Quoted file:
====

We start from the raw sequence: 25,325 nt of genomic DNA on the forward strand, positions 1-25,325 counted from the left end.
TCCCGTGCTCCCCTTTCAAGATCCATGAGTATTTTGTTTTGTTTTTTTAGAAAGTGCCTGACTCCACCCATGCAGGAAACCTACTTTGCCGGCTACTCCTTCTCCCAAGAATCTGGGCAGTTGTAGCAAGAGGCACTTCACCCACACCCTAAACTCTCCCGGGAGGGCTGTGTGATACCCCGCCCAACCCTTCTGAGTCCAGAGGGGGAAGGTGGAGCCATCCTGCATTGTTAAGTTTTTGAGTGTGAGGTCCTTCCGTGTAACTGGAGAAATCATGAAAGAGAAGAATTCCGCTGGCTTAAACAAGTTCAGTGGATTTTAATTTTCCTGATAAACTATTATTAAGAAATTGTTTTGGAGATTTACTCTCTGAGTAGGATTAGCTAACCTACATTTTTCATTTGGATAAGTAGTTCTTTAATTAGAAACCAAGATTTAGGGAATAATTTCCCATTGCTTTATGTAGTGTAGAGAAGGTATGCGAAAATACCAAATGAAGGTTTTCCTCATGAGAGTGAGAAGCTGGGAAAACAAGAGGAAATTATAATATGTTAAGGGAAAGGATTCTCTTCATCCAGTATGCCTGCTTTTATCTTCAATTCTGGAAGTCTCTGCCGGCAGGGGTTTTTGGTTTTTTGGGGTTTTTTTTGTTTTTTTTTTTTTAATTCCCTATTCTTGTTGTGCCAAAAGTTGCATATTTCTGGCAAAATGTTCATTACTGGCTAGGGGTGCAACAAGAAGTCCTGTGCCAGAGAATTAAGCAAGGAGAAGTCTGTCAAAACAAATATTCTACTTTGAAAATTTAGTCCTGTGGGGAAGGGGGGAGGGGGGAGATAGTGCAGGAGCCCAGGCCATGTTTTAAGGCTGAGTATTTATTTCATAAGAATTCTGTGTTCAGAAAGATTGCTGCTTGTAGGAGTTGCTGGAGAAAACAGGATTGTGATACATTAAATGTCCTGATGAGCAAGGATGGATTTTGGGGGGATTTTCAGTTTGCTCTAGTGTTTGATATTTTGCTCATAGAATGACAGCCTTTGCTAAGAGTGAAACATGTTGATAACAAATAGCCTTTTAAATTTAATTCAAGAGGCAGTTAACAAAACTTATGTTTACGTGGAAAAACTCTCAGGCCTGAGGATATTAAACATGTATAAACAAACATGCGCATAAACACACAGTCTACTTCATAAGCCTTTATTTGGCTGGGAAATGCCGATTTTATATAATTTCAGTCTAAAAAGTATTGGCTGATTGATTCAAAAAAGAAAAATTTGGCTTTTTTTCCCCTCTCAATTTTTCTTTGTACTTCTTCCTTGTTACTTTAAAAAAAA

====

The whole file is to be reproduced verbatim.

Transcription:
We start from the raw sequence: 25,325 nt of genomic DNA on the forward strand, positions 1-25,325 counted from the left end.
TCCCGTGCTCCCCTTTCAAGATCCATGAGTATTTTGTTTTGTTTTTTTAGAAAGTGCCTGACTCCACCCATGCAGGAAACCTACTTTGCCGGCTACTCCTTCTCCCAAGAATCTGGGCAGTTGTAGCAAGAGGCACTTCACCCACACCCTAAACTCTCCCGGGAGGGCTGTGTGATACCCCGCCCAACCCTTCTGAGTCCAGAGGGGGAAGGTGGAGCCATCCTGCATTGTTAAGTTTTTGAGTGTGAGGTCCTTCCGTGTAACTGGAGAAATCATGAAAGAGAAGAATTCCGCTGGCTTAAACAAGTTCAGTGGATTTTAATTTTCCTGATAAACTATTATTAAGAAATTGTTTTGGAGATTTACTCTCTGAGTAGGATTAGCTAACCTACATTTTTCATTTGGATAAGTAGTTCTTTAATTAGAAACCAAGATTTAGGGAATAATTTCCCATTGCTTTATGTAGTGTAGAGAAGGTATGCGAAAATACCAAATGAAGGTTTTCCTCATGAGAGTGAGAAGCTGGGAAAACAAGAGGAAATTATAATATGTTAAGGGAAAGGATTCTCTTCATCCAGTATGCCTGCTTTTATCTTCAATTCTGGAAGTCTCTGCCGGCAGGGGTTTTTGGTTTTTTGGGGTTTTTTTTGTTTTTTTTTTTTTAATTCCCTATTCTTGTTGTGCCAAAAGTTGCATATTTCTGGCAAAATGTTCATTACTGGCTAGGGGTGCAACAAGAAGTCCTGTGCCAGAGAATTAAGCAAGGAGAAGTCTGTCAAAACAAATATTCTACTTTGAAAATTTAGTCCTGTGGGGAAGGGGGGAGGGGGGAGATAGTGCAGGAGCCCAGGCCATGTTTTAAGGCTGAGTATTTATTTCATAAGAATTCTGTGTTCAGAAAGATTGCTGCTTGTAGGAGTTGCTGGAGAAAACAGGATTGTGATACATTAAATGTCCTGATGAGCAAGGATGGATTTTGGGGGGATTTTCAGTTTGCTCTAGTGTTTGATATTTTGCTCATAGAATGACAGCCTTTGCTAAGAGTGAAACATGTTGATAACAAATAGCCTTTTAAATTTAATTCAAGAGGCAGTTAACAAAACTTATGTTTACGTGGAAAAACTCTCAGGCCTGAGGATATTAAACATGTATAAACAAACATGCGCATAAACACACAGTCTACTTCATAAGCCTTTATTTGGCTGGGAAATGCCGATTTTATATAATTTCAGTCTAAAAAGTATTGGCTGATTGATTCAAAAAAGAAAAATTTGGCTTTTTTTCCCCTCTCAATTTTTCTTTGTACTTCTTCCTTGTTACTTTAAAAAAAA